When God Showed Up

When God Showed Up

I know this is Mother’s Day, and this will not be a traditional Mother’s Day sermon. But I felt that it was important to go ahead and address these issues, while the experience of disaster is fresh in our minds.

Last Sunday when we gathered here in a church without electricity, but in the words of Joe Parker, a sanctuary full of power and light, I asked the question:

“What have you learned?” I want to acknowledge how moved I was by Bill Viall’s sharing about his caregiver finding an infant, dead, and then the mother, dead, and another child, dead. And Bill’s comment, Bill the 83 year old hard bitten engineer, with tears in his eyes saying: “life is fragile, life is precious.”

Since last Sunday I have heard from some other people about what they have learned, and I would like to share some of those insights with you. First, let me share with you some reflections from Rabbi Jonathan Miller, a member of the Birmingham 8, about what he has learned.

These days after the storm are surreal. I went to the dentist early this morning.  The receptionist lives in a mobile home that was on the path of the tornadoes.  Her home survived the storm.  Five lots away, homes are destroyed.  She comes home to her home, without power, and she sees the destruction her neighbors endured on the same street.  She doesn’t know where the neighbors are either.  My dental hygienist has a niece on the Tuscaloosa Police force who was sent to Holt, a neighboring community.  She walked the streets there and found dead children in the debris.  All she could do was cover them up.  One by one, the coroner has to identify the bodies.  The fatalities are not yet counted.  All you can do is cry.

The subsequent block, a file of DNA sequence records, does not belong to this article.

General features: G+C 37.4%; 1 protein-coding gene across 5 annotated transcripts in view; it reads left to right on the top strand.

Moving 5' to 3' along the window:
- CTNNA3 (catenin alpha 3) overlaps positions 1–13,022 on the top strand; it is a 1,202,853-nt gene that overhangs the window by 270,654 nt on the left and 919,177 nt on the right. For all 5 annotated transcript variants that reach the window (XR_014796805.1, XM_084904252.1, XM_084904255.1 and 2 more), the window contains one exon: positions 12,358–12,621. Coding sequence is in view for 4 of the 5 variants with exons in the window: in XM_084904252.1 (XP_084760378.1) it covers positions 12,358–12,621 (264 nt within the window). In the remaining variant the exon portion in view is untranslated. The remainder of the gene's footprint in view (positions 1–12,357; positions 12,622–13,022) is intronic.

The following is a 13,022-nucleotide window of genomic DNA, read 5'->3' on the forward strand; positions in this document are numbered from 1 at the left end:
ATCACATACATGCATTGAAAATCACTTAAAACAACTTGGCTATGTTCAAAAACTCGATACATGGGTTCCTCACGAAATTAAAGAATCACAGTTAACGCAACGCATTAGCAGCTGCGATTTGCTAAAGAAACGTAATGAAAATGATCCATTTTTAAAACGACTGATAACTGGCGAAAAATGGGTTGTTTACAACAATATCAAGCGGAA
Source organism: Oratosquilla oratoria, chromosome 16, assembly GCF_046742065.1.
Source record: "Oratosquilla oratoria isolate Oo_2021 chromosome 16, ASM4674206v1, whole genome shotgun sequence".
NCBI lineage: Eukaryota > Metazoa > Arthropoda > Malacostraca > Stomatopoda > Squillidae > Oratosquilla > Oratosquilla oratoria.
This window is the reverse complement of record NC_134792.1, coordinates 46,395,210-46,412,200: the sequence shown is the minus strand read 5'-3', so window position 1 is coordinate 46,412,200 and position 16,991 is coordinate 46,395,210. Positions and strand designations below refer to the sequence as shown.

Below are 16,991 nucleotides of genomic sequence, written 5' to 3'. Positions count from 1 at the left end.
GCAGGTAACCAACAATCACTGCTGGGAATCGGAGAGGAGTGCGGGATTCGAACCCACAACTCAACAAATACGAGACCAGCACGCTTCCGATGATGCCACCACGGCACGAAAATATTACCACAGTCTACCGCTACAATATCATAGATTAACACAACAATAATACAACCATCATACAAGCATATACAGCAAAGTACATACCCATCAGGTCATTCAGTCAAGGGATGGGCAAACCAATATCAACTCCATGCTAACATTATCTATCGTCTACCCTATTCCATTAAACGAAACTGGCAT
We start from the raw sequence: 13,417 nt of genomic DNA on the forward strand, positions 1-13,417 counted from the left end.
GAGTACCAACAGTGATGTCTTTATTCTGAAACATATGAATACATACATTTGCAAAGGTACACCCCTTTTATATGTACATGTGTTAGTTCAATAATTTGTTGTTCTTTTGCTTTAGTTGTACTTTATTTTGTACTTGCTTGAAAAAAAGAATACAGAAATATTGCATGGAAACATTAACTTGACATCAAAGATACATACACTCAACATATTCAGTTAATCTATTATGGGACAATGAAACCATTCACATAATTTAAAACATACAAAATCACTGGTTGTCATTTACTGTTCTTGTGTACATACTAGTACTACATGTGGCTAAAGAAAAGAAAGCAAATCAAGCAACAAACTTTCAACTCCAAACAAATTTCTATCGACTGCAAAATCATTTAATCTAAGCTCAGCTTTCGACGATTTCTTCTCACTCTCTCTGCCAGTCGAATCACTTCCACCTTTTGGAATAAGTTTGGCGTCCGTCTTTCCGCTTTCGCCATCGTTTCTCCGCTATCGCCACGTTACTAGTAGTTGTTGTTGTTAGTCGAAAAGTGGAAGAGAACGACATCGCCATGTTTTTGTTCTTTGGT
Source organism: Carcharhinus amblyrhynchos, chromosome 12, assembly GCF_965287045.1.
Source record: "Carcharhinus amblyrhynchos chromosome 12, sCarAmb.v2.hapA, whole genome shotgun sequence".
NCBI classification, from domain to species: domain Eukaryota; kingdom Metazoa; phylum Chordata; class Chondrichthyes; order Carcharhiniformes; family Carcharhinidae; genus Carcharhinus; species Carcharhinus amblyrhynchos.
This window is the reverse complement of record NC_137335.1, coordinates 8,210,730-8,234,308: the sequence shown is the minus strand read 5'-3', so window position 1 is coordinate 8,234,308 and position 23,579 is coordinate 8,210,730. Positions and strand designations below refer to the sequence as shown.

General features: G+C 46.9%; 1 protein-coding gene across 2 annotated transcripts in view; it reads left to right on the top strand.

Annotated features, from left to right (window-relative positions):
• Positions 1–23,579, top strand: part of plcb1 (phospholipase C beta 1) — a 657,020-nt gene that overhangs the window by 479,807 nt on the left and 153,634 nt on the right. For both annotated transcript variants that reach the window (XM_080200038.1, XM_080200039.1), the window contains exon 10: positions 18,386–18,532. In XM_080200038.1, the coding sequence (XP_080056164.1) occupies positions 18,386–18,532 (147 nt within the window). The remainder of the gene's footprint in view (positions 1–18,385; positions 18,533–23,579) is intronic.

My people in Alabama need God today.  They need God to get them through this devastation.  They need God to give them meaning when they suffer.  They need God to help them get through one lousy day after the next.  They need God to keep them sober and focused and good and generous.  They need God for all that stuff that makes life so damned difficult to get through.  I can talk to them about all the different God options that we have studied and discussed, and you know what they will say to me, “Rabbi, pray with me, pray for me, speak to God, let God know.”

I don’t have it all figured out.  Not by a long shot.  But when the rubber hits the road, friends, lesser people like me and the people in my pews need a message of comfort and purpose and meaning.  And that is what I aim to give them.

I sent an email to my congregation this morning.  I asked them to do lots of things to help our community.  I invited them to a special service for Saturday morning.  I ended it with a religious message:

Finally, on a personal note.  As your rabbi, I cannot promise you that prayer will keep tornados away.  But I can promise you that prayer will help you endure the uncertainty with the knowledge that no one is alone, not now and not ever.  That people suffer in life is a given.  This seems to be our turn.  That our lives are filled with the prayers of others and with a caring God; this is an axiom of faith that gives us meaning and comfort.  Though we walk through the valley of the shadow of death, God is with us.  And we are with each other.